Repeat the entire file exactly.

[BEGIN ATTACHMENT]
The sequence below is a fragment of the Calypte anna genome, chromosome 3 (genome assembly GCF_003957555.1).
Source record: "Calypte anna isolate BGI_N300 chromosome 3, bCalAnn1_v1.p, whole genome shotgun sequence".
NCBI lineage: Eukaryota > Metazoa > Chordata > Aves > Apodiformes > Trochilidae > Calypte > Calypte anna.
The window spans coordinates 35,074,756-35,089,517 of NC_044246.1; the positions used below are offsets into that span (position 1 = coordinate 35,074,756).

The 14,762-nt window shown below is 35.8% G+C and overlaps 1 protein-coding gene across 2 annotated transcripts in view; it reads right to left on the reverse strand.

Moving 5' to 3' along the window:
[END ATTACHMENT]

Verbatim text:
The sequence below is a fragment of the Calypte anna genome, chromosome 3 (genome assembly GCF_003957555.1).
Source record: "Calypte anna isolate BGI_N300 chromosome 3, bCalAnn1_v1.p, whole genome shotgun sequence".
NCBI lineage: Eukaryota > Metazoa > Chordata > Aves > Apodiformes > Trochilidae > Calypte > Calypte anna.
The window spans coordinates 35,074,756-35,089,517 of NC_044246.1; the positions used below are offsets into that span (position 1 = coordinate 35,074,756).

The 14,762-nt window shown below is 35.8% G+C and overlaps 1 protein-coding gene across 2 annotated transcripts in view; it reads right to left on the reverse strand.

Moving 5' to 3' along the window: